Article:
A new requirement to build structures 18 inches higher off the ground than the federal flood elevation could help reduce insurance costs and flood risk, but has frustrated some contractors who argue it makes building on the island more expensive.
The city in May began enforcing a “freeboard requirement,” an ordinance mandating that new construction be 18 inches above the base flood elevation.
The Federal Emergency Management Agency manages the National Flood Insurance Program, the primary flood insurer for homeowners, and recommends cities adopt freeboard requirements, Director of Development Services Tim Tietjens said.
Other cities that had adopted freeboard requirements set them between 1 foot and 2 feet above the base elevation level, which varies depending on where you are on the island, he said.
The base flood elevation — the computed elevation to which floodwaters are anticipated to rise during a 100-year flood event — varies from about 11 feet to more than 15 feet on the island.
The new requirements are among things that could improve the city’s community rating score with the National Flood Insurance Program and reduce flood insurance costs across the board on the island by 5 percent, Tietjens said. Galveston’s rating is currently in Class 7, but could soon be improved to a Class 6, he said.
The city gets points for different flood mitigation efforts, which, combined, make up a community rating. People insured in flood zones on the island already receive a 15 percent deduction in their flood insurance premium rates, he said. If the city gets an improved rating from different changes it has made, including the freeboard mandate for new construction, the premium rates could fall even more.
Flood insurance premiums already are in the thousands of dollars a year for many homeowners and most insured commercial property owners, and some observers worry about increases as the federal flood program struggles with debt.
“It’s extremely wise for homeowners and prudent for a city to mandate it,” Tietjens said.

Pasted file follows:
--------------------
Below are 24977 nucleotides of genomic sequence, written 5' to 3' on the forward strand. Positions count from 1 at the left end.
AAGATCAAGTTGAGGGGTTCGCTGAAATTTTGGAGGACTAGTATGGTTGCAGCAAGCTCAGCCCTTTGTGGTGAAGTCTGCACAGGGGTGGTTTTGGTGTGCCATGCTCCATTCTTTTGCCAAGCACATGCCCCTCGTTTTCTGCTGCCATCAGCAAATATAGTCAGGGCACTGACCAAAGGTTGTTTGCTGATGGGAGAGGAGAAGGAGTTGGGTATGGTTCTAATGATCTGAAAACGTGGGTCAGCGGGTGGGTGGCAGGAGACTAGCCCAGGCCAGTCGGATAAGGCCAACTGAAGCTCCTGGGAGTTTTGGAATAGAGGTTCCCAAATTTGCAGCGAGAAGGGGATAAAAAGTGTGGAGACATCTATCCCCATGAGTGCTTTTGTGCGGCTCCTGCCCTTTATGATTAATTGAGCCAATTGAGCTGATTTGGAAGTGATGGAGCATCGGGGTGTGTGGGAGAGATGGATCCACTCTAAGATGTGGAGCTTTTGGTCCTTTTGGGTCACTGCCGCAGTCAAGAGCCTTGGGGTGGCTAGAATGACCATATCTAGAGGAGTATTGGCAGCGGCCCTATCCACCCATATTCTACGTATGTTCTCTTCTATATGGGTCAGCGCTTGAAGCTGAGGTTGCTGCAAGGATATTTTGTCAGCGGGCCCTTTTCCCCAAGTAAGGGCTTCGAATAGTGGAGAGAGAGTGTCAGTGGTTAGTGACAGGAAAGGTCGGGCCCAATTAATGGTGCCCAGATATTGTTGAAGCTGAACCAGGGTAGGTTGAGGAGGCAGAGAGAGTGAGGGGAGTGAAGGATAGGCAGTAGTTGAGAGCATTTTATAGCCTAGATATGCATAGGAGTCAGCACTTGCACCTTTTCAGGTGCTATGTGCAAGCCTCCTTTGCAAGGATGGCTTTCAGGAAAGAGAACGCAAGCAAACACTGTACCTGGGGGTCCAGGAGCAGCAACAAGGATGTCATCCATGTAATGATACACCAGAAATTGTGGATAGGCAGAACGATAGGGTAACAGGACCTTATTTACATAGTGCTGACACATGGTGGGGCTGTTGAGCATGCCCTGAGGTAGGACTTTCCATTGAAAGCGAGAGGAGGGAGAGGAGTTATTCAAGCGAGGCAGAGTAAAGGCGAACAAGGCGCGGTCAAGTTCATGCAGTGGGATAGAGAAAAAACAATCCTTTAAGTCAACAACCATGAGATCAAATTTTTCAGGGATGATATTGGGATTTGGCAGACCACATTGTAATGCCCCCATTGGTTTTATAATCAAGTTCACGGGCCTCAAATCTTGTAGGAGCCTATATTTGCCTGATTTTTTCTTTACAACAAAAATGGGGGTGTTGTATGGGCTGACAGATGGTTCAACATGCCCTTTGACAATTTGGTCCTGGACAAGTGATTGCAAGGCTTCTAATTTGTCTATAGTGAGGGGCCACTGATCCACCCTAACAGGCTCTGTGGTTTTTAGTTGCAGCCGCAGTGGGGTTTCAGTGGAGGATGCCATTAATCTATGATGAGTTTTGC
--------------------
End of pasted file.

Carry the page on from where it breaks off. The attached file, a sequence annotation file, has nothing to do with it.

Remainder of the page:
By 2020, the agency will likely require the 18-inch freeboard requirement as a minimum standard for new construction, he said.
But at least one builder said he wished the city had held off on adopting the new requirements. The new requirements have been a frustration for builders, especially on commercial properties, because of the added costs in materials and labor, Al Fichera of Fichera Builders Inc. said.
“We already are at pretty high extremes,” Fichera said. “Most cities only build 12 inches higher than the center of the street. Galveston is not like that.”
“Eighteen inches might not sound like a lot, but if it’s commercial, that’s adding 18 feet to a handicap ramp and adds three steps to the building.”
He estimated the new requirements added about $10,000 in construction costs for the homes his company builds, he said.
“It costs more and the labor is more,” Fichera said. “These are all things that make everything more expensive. It’s not deterring construction, it just costs more.”
Before adopting the ordinance, city staff met with FEMA staff and researched what it would mean for the cost of building on the island, Tietjens said.
A 2017 study produced by floodplain managers found the additional costs for building a 2,000-square-foot house were about $4,200, Tietjens said. The study found the additional costs were recouped in about 3.2 years from deductions in insurance premiums from building higher, he said.
The costs likely would go up, but the code update produced more benefits than harm, Walter Premirelli of Premrl Construction Builders said. The new requirements would make homes more resilient during storms and help with the cost of flood insurance premiums, he said.
“It’s a very minimum investment you have to do,” Premirelli said. “There are more benefits than costs.”